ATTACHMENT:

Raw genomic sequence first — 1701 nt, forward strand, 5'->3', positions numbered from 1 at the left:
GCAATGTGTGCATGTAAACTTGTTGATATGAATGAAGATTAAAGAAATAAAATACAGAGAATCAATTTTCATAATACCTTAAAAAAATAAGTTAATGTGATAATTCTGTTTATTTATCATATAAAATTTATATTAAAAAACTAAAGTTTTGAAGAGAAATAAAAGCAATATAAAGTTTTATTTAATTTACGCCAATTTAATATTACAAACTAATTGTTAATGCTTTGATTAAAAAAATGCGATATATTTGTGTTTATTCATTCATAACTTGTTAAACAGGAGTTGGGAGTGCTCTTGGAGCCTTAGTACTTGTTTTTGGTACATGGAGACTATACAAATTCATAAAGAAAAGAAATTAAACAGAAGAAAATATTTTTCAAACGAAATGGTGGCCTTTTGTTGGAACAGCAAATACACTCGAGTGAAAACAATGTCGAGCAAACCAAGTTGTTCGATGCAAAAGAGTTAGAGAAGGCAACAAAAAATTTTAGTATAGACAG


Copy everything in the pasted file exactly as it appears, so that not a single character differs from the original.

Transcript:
Raw genomic sequence first — 1701 nt, forward strand, 5'->3', positions numbered from 1 at the left:
GCAATGTGTGCATGTAAACTTGTTGATATGAATGAAGATTAAAGAAATAAAATACAGAGAATCAATTTTCATAATACCTTAAAAAAATAAGTTAATGTGATAATTCTGTTTATTTATCATATAAAATTTATATTAAAAAACTAAAGTTTTGAAGAGAAATAAAAGCAATATAAAGTTTTATTTAATTTACGCCAATTTAATATTACAAACTAATTGTTAATGCTTTGATTAAAAAAATGCGATATATTTGTGTTTATTCATTCATAACTTGTTAAACAGGAGTTGGGAGTGCTCTTGGAGCCTTAGTACTTGTTTTTGGTACATGGAGACTATACAAATTCATAAAGAAAAGAAATTAAACAGAAGAAAATATTTTTCAAACGAAATGGTGGCCTTTTGTTGGAACAGCAAATACACTCGAGTGAAAACAATGTCGAGCAAACCAAGTTGTTCGATGCAAAAGAGTTAGAGAAGGCAACAAAAAATTTTAGTATAGACAG